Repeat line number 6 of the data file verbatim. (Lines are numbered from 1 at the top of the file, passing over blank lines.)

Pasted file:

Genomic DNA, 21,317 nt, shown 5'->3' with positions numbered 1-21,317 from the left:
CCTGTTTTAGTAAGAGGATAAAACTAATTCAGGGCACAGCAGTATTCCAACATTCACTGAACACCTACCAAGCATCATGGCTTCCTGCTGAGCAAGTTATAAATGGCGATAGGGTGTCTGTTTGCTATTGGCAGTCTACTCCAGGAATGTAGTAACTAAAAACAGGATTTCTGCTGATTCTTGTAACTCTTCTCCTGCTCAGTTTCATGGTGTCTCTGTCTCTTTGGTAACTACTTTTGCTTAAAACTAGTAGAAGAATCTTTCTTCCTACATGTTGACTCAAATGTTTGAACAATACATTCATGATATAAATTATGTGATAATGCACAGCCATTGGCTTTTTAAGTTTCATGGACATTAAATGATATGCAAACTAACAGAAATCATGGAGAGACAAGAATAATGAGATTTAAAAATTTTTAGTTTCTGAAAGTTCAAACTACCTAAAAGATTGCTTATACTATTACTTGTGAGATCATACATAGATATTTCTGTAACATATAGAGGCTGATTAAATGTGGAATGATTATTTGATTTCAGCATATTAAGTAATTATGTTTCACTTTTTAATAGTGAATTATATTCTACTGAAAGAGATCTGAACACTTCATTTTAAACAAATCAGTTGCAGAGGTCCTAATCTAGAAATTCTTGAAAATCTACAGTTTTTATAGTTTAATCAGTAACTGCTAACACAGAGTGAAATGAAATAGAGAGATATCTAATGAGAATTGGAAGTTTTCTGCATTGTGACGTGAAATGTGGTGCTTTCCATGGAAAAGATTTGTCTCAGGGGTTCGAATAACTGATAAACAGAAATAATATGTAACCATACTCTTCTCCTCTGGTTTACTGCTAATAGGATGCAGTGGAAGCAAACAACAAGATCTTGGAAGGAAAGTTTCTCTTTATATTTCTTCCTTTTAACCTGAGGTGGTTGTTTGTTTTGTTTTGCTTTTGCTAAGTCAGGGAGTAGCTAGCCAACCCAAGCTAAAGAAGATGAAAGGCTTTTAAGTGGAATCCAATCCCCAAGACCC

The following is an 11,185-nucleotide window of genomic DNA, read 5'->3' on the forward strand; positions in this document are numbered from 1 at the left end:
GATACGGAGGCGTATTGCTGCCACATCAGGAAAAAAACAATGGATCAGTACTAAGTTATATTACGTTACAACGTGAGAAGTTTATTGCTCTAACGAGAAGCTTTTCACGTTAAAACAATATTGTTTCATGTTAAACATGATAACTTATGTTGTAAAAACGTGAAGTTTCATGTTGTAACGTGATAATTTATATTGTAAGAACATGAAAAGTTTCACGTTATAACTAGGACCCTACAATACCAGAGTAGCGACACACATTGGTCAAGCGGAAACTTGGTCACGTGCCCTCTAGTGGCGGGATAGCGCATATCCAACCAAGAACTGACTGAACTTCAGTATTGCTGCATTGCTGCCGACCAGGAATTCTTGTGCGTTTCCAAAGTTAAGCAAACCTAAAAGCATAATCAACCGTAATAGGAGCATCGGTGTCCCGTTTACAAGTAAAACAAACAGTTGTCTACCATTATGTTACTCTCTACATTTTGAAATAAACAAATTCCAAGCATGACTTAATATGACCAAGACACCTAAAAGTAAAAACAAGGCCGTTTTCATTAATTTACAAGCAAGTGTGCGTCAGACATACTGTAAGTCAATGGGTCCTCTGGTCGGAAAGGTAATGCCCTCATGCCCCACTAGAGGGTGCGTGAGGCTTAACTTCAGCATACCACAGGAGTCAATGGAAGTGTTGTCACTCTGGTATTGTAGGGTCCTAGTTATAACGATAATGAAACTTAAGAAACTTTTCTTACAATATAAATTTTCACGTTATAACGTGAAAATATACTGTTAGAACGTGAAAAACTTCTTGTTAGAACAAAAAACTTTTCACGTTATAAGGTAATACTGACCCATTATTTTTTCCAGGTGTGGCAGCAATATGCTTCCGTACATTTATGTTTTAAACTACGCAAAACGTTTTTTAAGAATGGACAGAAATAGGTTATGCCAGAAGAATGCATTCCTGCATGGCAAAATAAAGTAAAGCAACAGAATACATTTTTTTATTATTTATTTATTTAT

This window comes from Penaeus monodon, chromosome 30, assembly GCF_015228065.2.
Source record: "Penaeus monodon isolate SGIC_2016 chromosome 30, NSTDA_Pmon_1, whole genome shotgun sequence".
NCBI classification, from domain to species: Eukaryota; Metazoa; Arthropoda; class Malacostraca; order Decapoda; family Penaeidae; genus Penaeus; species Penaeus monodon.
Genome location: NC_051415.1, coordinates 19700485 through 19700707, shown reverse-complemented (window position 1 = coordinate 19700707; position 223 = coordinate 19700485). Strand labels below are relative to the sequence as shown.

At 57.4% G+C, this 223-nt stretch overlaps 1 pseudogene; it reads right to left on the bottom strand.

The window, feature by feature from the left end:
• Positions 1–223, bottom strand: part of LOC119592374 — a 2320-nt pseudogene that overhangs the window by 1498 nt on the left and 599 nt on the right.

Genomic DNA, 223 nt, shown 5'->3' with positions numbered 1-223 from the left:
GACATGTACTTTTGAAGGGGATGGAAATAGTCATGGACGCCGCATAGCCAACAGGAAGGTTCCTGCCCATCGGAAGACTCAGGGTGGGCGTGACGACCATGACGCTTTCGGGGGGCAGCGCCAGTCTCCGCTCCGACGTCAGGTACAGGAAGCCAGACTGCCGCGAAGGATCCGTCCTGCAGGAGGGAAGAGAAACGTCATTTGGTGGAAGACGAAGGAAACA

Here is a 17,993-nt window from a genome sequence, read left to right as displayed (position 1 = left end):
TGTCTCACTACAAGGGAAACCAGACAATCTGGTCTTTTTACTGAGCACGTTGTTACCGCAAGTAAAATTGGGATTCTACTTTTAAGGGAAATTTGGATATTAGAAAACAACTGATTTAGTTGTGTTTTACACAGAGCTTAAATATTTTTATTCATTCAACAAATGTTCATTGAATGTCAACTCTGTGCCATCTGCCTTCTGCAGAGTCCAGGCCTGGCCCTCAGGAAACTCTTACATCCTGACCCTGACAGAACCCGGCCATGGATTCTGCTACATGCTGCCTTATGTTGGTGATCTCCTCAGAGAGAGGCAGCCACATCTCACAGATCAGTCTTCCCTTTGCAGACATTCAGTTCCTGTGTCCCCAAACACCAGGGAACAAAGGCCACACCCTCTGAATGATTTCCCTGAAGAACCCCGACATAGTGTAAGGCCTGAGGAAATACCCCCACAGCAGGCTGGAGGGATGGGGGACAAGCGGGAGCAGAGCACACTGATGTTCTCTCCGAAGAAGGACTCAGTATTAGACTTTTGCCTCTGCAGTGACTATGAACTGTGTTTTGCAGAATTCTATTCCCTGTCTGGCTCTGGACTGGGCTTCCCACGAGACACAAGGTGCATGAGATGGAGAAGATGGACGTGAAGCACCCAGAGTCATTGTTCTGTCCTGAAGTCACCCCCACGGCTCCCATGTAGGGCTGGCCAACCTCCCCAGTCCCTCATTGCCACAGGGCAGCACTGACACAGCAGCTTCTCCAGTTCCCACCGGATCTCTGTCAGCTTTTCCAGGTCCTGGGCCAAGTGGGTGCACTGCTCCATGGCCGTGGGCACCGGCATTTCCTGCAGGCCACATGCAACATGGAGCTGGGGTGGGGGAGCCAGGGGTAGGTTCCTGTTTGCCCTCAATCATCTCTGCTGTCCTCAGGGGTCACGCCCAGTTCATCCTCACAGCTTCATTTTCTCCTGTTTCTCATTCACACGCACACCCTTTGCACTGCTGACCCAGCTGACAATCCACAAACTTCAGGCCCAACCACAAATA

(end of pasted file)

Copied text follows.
Source record: "Penaeus monodon isolate SGIC_2016 chromosome 30, NSTDA_Pmon_1, whole genome shotgun sequence".